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Love Poems by Hafiz & the Problem of Representation in Translation

This Valentine's Day I was excited to read these translations of some of the poems of the famous Persian poet Shamsuddin Muhammad Hafiz. The title - The Subject Tonight Is Love: 60 Wild and Sweet Poems of Hafiz -  is so fitting for Valentine's Day, although of course Hafiz was not just a romantic poet; his poems can also be read as spiritual, being addressed to the Divine. The poems in this volume certainly give a taste of the spiritual and emotional intensity that Hafiz is known for.

By Abolhassan Sadighi - Society for the National Heritage of Iran, CC BY-SA 4.0, https://commons.wikimedia.org/w/index.php?curid=86911865



However, I was disappointed to find that these translations by Daniel Ladinsky, published in 1996, were based not on the original Persian, but on the 1891 English translations of H. Wilberforce Clarke. It might be more accurate to say that they are translations of a translation.



Since every act of translation involves a measure of interpretation, this in itself isn't a huge problem. But as someone who doesn't read Persian, I want to read something that is based more closely on Hafiz's own words, rather than a second-hand interpretation - and I'm sure I'm not alone in this. How else do you know whether what you're reading is a faithful rendering? But the issue in this case is that  the translator of this volume is himself not a Persian scholar; worse, he has not acknowledged any Persian language or literature experts who might have helped him with his understanding for this volume (if indeed he bothered to consult any), apart from one 'spritual teacher', mentioned in the introduction (and not by name, I might add). Instead, he relied on - and credited - the hundred-year-old translation of another dead white man.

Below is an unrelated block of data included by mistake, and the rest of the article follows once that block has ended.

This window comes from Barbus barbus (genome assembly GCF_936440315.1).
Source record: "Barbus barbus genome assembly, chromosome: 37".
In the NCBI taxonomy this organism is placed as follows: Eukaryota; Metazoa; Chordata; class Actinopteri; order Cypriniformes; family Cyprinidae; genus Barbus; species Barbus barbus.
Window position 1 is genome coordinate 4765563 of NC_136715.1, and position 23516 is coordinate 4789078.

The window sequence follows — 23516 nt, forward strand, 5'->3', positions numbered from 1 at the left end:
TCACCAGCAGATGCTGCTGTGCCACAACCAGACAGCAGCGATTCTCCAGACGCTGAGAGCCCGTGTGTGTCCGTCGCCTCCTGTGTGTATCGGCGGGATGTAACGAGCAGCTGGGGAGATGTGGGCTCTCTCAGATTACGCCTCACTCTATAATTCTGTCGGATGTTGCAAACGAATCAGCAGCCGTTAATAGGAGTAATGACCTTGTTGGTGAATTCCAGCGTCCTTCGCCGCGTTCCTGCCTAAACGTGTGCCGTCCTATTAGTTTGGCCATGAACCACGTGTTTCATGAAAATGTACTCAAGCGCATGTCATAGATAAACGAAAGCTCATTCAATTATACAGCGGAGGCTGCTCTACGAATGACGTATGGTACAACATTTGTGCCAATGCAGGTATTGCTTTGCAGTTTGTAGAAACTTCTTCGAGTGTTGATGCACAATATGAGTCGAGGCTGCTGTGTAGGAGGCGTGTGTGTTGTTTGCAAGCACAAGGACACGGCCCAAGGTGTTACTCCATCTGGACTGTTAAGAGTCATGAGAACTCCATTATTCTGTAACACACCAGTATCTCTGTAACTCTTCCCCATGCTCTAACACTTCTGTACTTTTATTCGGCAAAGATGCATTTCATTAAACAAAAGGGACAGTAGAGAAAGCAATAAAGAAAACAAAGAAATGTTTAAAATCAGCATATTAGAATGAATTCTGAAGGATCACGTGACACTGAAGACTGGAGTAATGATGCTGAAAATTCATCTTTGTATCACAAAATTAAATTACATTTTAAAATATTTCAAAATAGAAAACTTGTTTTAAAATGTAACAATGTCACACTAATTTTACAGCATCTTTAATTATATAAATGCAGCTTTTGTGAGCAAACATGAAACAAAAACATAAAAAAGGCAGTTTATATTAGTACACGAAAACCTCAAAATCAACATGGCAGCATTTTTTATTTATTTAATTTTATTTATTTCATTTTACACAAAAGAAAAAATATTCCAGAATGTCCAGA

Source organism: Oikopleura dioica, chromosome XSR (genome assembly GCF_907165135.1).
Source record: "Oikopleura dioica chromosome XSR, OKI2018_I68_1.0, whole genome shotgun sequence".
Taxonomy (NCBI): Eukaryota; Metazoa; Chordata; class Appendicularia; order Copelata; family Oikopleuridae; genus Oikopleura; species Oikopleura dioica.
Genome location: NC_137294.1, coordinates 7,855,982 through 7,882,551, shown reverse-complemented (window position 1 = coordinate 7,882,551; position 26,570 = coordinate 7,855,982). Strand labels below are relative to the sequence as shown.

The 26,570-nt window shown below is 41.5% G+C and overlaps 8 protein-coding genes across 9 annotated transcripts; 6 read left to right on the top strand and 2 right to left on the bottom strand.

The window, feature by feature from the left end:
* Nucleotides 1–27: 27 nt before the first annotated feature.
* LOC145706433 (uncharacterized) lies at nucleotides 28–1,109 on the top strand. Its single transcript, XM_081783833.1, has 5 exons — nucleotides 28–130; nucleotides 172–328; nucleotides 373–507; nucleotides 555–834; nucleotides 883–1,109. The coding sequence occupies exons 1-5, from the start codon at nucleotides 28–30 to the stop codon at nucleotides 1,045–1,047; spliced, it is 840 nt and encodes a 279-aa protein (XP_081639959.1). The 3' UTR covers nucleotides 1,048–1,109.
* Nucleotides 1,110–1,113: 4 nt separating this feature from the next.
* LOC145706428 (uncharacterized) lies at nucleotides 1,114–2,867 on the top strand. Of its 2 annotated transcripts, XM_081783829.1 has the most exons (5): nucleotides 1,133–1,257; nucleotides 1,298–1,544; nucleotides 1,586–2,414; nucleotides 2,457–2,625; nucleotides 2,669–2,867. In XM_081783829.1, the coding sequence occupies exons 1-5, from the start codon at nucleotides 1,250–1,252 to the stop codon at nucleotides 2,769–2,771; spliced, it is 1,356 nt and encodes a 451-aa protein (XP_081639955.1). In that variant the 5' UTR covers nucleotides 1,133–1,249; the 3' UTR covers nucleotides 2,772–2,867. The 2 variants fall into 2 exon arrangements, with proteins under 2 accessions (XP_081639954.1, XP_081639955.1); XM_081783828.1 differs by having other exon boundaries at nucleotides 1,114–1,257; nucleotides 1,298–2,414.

Despite this lack of any real background in Persian studies or even time spent in Iran, Ladinsky has, according to the foreword in the book, been recognised by the BBC and other well-known figures such as Oprah, as an expert on Hafiz and Persian poetry. Let's just sit with that for a minute. A white American is hailed as an expert on a Persian poet, despite having no knowledge of the Persian language, and no first-hand experience of Persian or Muslim culture. Perhaps in the mid-nineties, there may have been a dearth of actual Persian experts (bit of a stretch but for the sake of argument let's go with it). But surely that is not still the case?

At a time when writers of colour and the global south are struggling for greater representation in publishing, to say that I'm disappointed that when I search for Hafiz in translation, Ladinsky is what comes up, is an understatement. His rendering is certainly lyrical, and spirtual to an extent, but devoid of the connection with Islamic and Persian culture that any reading of Hafiz should be conscious of. It's almost as if it's been sanitised of any overtly Islamic or cultural reference for a Western audience, similar to what has happened to the poetry of Rumi in translation. Cultural and spiritual appropriation, much?

Where are the modern Persian poets, the language experts, the native speakers, who are able to produce their own stunning translations, with a more immediate sense of the culture and history surrounding Hafiz and his poems? They are out there, but why are they not celebrated and published in the same way as Ladinsky? (perhaps they are, and I just don't know about them - in which case, let me know in the comments!)

A bit more research reveals that a lot of the 'translated' poems that Ladinsky has attributed to Hafiz are not even in fact translations of Hafiz poems; they are poems that he feels have been mystically transmitted to him in a vision. But then why does he not publish them as original poems, instead of claiming they were written by Hafiz? This whole experience has left me feeling incredibly frustrated.

If anyone knows any good translations I can read, which are actually based on the original poems of Hafiz, preferably by writers with a real foundation in Persian language and culture, or indeed if you yourself are one of those writers, please comment and let me know.

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